Dole (SECRETARY OF TRANSPORTATION)
A statute directed the Secretary of Transportation to withhold
a portion of the federal high funds from states that did not
prohibit the purchase of alcohol by people under the age of
Congress used this technique because of uncertainty about it
power to impose a national minimum drinking age directly.
The problem is that the 21st amendment had been treated as
giving the States broad control over regulations of alcoholic
In this case
Petitioner State permitted persons 19 years of age or older to
purchase beer pursuant to S.D. Codified Laws.
However USCS sect. 158 permitted the reduction of federal
highway funds otherwise allocable to a state if the state had a
minimum drinking age below 21.
Petitioner sought a declaratory judgment that sect. 158 violated
Congresss spending power, U.S. Const. art. I, sect. 8, cl. 1,
and that it violated 21 Amendment.
The trial court rejected petitioners claims, and the Court of
Appeals for the 8th Circuit affirmed.
the leading contemporary case construing Congresss power under
the spending clause
[Chief Justice Rehnquist]
Spend power of Congress is not unlimited
The spending power granted to Congress under U.S. Const. art. I,
sect. 8, cl. 1 is of course not unlimited, but is instead
subject to several general restrictions.
General restrictions of Congresss Limitations
The first of these limitations is derived from the language of
the Constitution itself: the exercise of the spending power must
be in pursuit of the general welfare. In considering whether a
particular expenditure is intended to serve general public
purposes, courts should defer substantially to the judgment of
Second, if Congress desires to condition the states' receipt of
federal funds, it must do so unambiguously, enabling the states
to exercise their choice knowingly, cognizant of the
consequences of their participation.
Third, conditions on federal grants might be illegitimate if
they are unrelated to the federal interest in particular
national projects or programs.
Finally, other constitutional provisions may provide an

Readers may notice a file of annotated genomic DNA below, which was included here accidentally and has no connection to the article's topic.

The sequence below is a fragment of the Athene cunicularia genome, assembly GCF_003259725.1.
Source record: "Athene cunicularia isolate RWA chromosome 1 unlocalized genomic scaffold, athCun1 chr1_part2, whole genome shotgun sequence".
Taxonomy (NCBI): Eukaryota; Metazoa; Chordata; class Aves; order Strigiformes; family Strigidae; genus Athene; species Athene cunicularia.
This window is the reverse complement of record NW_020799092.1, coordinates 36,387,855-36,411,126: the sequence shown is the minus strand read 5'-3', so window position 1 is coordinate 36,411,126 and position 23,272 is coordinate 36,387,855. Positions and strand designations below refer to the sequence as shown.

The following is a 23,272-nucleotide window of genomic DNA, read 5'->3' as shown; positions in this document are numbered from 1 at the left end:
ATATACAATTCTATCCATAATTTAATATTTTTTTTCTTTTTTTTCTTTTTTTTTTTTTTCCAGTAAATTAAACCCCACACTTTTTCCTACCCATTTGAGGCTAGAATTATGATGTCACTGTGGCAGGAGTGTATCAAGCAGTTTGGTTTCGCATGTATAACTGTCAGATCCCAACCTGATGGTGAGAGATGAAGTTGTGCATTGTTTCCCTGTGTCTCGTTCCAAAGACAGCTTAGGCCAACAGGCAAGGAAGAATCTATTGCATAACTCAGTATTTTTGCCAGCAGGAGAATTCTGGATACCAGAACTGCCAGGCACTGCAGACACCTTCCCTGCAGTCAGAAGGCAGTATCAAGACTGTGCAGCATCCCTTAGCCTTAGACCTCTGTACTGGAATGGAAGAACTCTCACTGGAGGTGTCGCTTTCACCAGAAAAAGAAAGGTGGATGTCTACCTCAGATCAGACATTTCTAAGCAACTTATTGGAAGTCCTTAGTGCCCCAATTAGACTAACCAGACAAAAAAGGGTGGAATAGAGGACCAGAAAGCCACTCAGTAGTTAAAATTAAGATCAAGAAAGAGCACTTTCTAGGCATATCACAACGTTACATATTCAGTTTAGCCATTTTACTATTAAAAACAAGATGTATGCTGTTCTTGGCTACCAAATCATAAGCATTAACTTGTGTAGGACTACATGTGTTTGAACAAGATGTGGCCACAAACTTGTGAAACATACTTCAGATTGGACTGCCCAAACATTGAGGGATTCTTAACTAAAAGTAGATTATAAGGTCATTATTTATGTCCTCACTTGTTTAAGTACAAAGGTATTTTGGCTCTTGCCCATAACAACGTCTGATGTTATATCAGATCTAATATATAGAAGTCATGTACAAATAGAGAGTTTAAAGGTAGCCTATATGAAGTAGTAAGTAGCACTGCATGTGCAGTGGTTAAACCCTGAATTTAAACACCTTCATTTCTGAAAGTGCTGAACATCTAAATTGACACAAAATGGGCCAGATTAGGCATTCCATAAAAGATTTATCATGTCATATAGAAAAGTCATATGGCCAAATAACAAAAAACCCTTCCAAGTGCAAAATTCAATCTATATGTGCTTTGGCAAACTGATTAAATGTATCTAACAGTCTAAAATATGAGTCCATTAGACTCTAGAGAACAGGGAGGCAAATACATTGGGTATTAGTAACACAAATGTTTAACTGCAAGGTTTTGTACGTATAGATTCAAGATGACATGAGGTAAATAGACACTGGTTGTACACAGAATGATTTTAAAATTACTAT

independent bar to the conditional grant of federal funds
Twenty-one-year old age condition satisfied all requirements
Served the general welfare because different drinking ages in
different states created incentives for young people to combine
their desire to drink with their ability to drive.
Some point pressure turns into coercion
All South Dakota would lose if she adheres to her chosen course
as to a suitable minimum drinking age is 5% of the funds
otherwise obtainable under specified highway grant programs, the
argument as to coercion is shown to be more rhetoric than fact.
Congress offered a relatively mild encouragement to the States
to enact higher minimum drinking ages than they would otherwise
The enactment of such laws remains the prerogative of the
[Justice OConnor] - DISSENT
Minimum Drinking Age is not related to interstate high
The condition placed on the funds it not appropriate for the
The regulation is placed in other areas of the States social
and economic life.
The relation between the regulation and highway funds is
attenuated or tangential relationship to highway use or safety.
Otherwise Congress could regulate everything
If the rule were otherwise, the Congress could effectively
regulate almost any area of a State's social, political, or
economic life on the theory that use of the interstate
transportation system is somehow enhanced.